(For the record, I’m also passionate about sci-fi, chocolate, relaxation and caring for my friends. Not necessarily in that order.)

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Reflections

I moved house about six weeks ago, which means for six weeks I have been using a bathroom that doesn’t have a mirror in it. There was a full length mirror tucked away in the back of my wardrobe, so I got it out and attached it to the wardrobe door with about 50,000 sticky mounting squares. It turns out that in a heatwave you need about 70,000 sticky mounting squares and maybe some superglue, otherwise the whole thing will slide off the door at an unexpected moment and bounce on the carpet. Happily, it didn’t break, but it left me without an easily-usable mirror. I have propped it up against the wall for now but in order to see what I’m wearing I need to stand well back, and to see my face I need to hunch over at a weird angle. Kind of like this:

gollumThe upshot of this has been that I haven’t looked in the mirror much lately. Which has been an interesting thing, in that I have found that I haven’t really worried about how I look. I haven’t spent ages on my hair… although to be honest that is nothing new. I saw my hairdresser yesterday and she asked me a question about my blow-drying routine. I said it consisted of turning up the air vents in my car on the way to work. But I also haven’t fussed too much about making sure everything is Just So before I leave the house. I have a quick look and if I look reasonably respectable with nothing out that should be in, then I’m done. It’s been good.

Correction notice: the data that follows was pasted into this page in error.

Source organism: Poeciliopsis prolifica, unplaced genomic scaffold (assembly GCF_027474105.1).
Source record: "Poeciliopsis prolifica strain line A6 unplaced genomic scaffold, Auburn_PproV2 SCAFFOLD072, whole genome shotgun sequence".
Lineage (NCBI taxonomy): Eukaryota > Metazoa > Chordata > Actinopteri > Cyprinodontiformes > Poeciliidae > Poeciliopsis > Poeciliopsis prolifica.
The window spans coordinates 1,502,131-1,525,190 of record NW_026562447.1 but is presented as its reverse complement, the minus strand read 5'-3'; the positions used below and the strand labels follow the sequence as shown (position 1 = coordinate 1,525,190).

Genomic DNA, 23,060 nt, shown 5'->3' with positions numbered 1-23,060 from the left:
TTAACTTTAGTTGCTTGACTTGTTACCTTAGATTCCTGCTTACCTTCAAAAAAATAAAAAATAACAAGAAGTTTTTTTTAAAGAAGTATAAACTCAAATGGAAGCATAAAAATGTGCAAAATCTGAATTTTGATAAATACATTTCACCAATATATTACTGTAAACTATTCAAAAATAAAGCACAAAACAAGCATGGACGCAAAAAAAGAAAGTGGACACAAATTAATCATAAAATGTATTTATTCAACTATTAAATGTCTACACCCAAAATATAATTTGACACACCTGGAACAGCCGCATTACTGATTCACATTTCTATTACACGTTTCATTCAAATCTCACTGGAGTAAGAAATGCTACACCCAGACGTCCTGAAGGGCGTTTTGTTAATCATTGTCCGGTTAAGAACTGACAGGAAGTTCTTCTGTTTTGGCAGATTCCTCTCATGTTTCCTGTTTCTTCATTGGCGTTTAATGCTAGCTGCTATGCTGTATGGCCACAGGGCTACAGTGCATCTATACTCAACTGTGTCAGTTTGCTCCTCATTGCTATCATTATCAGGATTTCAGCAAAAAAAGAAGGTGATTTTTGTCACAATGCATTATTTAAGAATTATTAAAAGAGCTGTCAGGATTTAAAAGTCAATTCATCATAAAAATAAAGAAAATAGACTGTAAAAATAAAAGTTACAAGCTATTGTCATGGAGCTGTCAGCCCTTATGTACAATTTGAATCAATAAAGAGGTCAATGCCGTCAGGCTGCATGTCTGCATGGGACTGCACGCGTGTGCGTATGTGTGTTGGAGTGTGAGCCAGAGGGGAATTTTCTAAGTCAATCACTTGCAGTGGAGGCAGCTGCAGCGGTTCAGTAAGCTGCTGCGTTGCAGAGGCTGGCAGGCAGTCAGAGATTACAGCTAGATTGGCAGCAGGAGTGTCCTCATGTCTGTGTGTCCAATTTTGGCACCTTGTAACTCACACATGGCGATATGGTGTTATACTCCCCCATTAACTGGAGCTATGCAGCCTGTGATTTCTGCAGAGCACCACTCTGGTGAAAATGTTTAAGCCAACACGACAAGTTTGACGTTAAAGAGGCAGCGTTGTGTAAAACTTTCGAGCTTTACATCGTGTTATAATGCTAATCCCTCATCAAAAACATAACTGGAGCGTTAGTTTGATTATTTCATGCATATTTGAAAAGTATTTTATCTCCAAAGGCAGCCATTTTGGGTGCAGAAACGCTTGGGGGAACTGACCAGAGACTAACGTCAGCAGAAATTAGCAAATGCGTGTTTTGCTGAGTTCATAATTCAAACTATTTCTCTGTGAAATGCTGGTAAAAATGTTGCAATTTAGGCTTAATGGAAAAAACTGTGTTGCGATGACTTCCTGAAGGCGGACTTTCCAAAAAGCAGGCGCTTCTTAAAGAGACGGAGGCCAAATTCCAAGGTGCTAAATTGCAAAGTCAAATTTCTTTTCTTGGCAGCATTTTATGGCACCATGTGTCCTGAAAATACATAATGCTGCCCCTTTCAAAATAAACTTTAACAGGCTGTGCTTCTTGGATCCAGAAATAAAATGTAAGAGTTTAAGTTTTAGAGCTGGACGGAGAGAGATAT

There are mirrors in the bathroom at work, and I do occasionally go in there and think “Oh, so that’s what my hair looks like today”, but I haven’t worried too much. It is what it is (and what it is, is curly and a bit unkempt, and all the fussing in the world won’t change that anyway).

But here’s the interesting thing. Yesterday I bought a bathroom mirror. I like how cheery it looks with the purple walls, and it was only $10, so why not?

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But this morning, I got up and fussed about my hair. I looked at blemishes. I felt depressed about my broken teeth. I peered at my fat face, wishing it were smaller. I found more wrinkles. And then I went into my day feeling fat and ugly and old and wrong.

This was unexpected, to say the least. Now I’m in a bind. I want to keep the mirror, but I don’t want to feel bad every day. Of course, the mirror didn’t cause all of this. It’s not a magic mirror. But having it there threw me back to some unhealthy habits of self-criticism and body hatred. And now I know that, and I can be aware of it. So I guess what I need to do is look in the mirror. Just look. Looking is fine. Listening? Not so much.